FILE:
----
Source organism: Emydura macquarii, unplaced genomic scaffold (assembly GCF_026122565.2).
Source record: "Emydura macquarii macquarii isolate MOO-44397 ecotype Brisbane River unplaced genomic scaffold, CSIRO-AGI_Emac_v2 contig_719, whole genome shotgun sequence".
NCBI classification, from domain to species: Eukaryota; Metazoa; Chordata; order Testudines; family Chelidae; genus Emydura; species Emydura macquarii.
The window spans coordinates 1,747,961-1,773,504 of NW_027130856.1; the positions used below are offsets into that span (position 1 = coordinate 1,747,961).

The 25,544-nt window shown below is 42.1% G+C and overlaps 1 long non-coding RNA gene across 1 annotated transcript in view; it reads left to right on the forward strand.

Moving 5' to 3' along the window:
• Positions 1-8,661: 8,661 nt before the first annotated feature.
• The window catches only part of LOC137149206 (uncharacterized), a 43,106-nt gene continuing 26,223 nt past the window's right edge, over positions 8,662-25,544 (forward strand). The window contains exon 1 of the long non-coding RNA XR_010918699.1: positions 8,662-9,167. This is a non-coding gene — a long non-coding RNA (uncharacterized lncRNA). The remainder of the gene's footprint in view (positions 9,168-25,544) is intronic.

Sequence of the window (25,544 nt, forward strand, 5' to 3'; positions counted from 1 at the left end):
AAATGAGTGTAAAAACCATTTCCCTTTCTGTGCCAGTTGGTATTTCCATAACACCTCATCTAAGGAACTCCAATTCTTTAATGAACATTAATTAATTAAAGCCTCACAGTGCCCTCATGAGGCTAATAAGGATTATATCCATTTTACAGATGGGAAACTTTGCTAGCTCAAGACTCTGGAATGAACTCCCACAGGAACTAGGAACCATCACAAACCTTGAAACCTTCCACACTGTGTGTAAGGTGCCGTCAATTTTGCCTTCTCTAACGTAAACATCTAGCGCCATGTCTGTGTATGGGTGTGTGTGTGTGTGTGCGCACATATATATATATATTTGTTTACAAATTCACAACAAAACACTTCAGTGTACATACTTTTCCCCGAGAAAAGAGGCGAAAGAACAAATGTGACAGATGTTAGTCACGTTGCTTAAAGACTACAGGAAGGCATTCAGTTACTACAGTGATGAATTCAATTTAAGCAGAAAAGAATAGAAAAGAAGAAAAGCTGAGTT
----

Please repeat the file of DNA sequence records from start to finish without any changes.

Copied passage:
Source organism: Emydura macquarii, unplaced genomic scaffold (assembly GCF_026122565.2).
Source record: "Emydura macquarii macquarii isolate MOO-44397 ecotype Brisbane River unplaced genomic scaffold, CSIRO-AGI_Emac_v2 contig_719, whole genome shotgun sequence".
NCBI classification, from domain to species: Eukaryota; Metazoa; Chordata; order Testudines; family Chelidae; genus Emydura; species Emydura macquarii.
The window spans coordinates 1,747,961-1,773,504 of NW_027130856.1; the positions used below are offsets into that span (position 1 = coordinate 1,747,961).

The 25,544-nt window shown below is 42.1% G+C and overlaps 1 long non-coding RNA gene across 1 annotated transcript in view; it reads left to right on the forward strand.

Moving 5' to 3' along the window:
• Positions 1-8,661: 8,661 nt before the first annotated feature.
• The window catches only part of LOC137149206 (uncharacterized), a 43,106-nt gene continuing 26,223 nt past the window's right edge, over positions 8,662-25,544 (forward strand). The window contains exon 1 of the long non-coding RNA XR_010918699.1: positions 8,662-9,167. This is a non-coding gene — a long non-coding RNA (uncharacterized lncRNA). The remainder of the gene's footprint in view (positions 9,168-25,544) is intronic.

Sequence of the window (25,544 nt, forward strand, 5' to 3'; positions counted from 1 at the left end):
AAATGAGTGTAAAAACCATTTCCCTTTCTGTGCCAGTTGGTATTTCCATAACACCTCATCTAAGGAACTCCAATTCTTTAATGAACATTAATTAATTAAAGCCTCACAGTGCCCTCATGAGGCTAATAAGGATTATATCCATTTTACAGATGGGAAACTTTGCTAGCTCAAGACTCTGGAATGAACTCCCACAGGAACTAGGAACCATCACAAACCTTGAAACCTTCCACACTGTGTGTAAGGTGCCGTCAATTTTGCCTTCTCTAACGTAAACATCTAGCGCCATGTCTGTGTATGGGTGTGTGTGTGTGTGTGCGCACATATATATATATATTTGTTTACAAATTCACAACAAAACACTTCAGTGTACATACTTTTCCCCGAGAAAAGAGGCGAAAGAACAAATGTGACAGATGTTAGTCACGTTGCTTAAAGACTACAGGAAGGCATTCAGTTACTACAGTGATGAATTCAATTTAAGCAGAAAAGAATAGAAAAGAAGAAAAGCTGAGTT